The insurance field is seeing a steady increase when it comes to pay across key demographics. The market for talent is becoming more competitive with unemployment at only 1.7% in the industry, and the amount employers are willing, and needing, to pay is reflecting the talent shortage. Read our compensation report to see how earnings in the industry are trending, and what employees are expecting as they move throughout their career.
Marketing your firm to middle managers
Companies need experience, and they’re willing to pay to acquire and keep it. People in the prime of their career are seeing an increase in lucrative opportunities as businesses try to fill their gaps in training and development with people from the outside. Since we’re seeing increased profits in the industry, companies are filling more middle-management positions now so they can build their leadership of the future. This practice can be beneficial for applicants and costly for companies when it comes to attracting external candidates. Organizations are reevaluating compensation, benefits packages, and bonus structures to make sure their best and brightest employees aren’t lured away by a bigger offer. For job seekers, this can be a rewarding time to make a move, but remember, when it comes to career satisfaction, money isn’t everything. And some companies are only offering more pay than industry average to make up for a poor culture or lack of advancement opportunities.
Veteran employees – Why they’re worth the investment
The biggest jump in compensation we’re seeing is after an employee reaches 10 years of service or more. That’s when they’re well versed in the insurance business, knowledgeable about best practices, and valuable mentors for younger employees. Companies are not only competing with each other for these professionals, but are also having to pay to keep them out of retirement. Baby Boomers represent 1/3 of employees in our industry, but they’re leaving the workforce in record numbers, and filling their high-level roles can be a challenge for employers. That’s why companies are seeing longer times to fill these critical positions and are paying thousands more than they typically would to get someone in quickly.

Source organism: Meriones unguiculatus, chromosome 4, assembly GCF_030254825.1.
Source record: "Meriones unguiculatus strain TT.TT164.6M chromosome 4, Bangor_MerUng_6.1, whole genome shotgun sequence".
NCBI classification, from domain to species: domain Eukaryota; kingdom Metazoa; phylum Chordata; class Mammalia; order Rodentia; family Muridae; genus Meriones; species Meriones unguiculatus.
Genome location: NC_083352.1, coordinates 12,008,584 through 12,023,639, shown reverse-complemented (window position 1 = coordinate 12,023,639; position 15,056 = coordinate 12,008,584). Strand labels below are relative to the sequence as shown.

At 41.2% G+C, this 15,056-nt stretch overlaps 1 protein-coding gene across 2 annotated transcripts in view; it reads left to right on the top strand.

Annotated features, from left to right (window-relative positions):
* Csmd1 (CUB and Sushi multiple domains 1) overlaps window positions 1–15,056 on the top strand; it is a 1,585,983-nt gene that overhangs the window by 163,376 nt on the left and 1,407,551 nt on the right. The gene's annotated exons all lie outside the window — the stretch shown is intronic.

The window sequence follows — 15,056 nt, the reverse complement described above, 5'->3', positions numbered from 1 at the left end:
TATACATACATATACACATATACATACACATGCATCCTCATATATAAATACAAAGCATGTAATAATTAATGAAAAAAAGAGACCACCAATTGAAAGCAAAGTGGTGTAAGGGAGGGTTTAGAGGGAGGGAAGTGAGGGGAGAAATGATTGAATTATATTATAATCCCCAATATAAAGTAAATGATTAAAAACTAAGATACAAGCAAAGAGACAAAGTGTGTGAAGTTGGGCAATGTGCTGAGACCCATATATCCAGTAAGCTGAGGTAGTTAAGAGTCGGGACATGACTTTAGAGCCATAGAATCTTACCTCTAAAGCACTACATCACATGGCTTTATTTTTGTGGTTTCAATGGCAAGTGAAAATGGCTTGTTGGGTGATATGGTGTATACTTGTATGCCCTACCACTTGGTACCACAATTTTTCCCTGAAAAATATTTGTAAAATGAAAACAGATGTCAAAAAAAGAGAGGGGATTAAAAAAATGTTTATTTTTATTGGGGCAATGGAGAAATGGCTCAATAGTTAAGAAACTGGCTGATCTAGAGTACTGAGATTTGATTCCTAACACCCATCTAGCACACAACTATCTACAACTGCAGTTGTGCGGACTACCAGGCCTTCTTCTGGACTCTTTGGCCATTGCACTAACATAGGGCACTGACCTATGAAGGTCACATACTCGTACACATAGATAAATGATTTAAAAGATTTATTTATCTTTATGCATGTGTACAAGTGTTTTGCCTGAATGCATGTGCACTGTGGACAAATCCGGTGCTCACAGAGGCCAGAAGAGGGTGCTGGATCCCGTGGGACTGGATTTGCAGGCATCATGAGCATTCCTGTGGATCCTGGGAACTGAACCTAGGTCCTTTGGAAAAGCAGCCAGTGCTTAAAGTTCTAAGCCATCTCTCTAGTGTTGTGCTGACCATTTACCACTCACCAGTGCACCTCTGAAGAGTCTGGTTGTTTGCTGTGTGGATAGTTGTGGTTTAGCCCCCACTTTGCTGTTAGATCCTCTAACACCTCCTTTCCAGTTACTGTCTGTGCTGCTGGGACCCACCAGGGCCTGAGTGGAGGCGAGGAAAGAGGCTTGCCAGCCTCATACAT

Getting better employees with benefits
With talent acquisition more competitive than ever in the insurance industry, employers need to get creative with benefits, work hours and cultural perks, or face the reality of overpaying to keep their current employees or to lure new talent away from competitors. Work-from-home capabilities, training opportunities and flexible benefits packages are a few of the ways companies are keeping their search and hiring costs down, but with the lack of training and talent in the industry, it looks like insurance will remain a candidate-driven market for the time being. That can certainly be costly for businesses, and lucrative for qualified, experienced job seekers.
It’s a competitive atmosphere right now, but candidates aren’t waiting to accept a position if they feel it’s the right one for them. The best way to have top talent in your company is still to train, develop and keep members of your own team. But with organizations calling candidates who aren’t actively looking to fill their open positions, it’s more important than ever to keep your own people happy. If you aren’t evaluating your compensation and benefits packages to make sure they’re leading the industry, you could risk making hiring and retention harder in the future. And if your company starts getting a reputation for not being a great place to work, it could be costly for your hiring efforts moving forward, both in talent and in salary.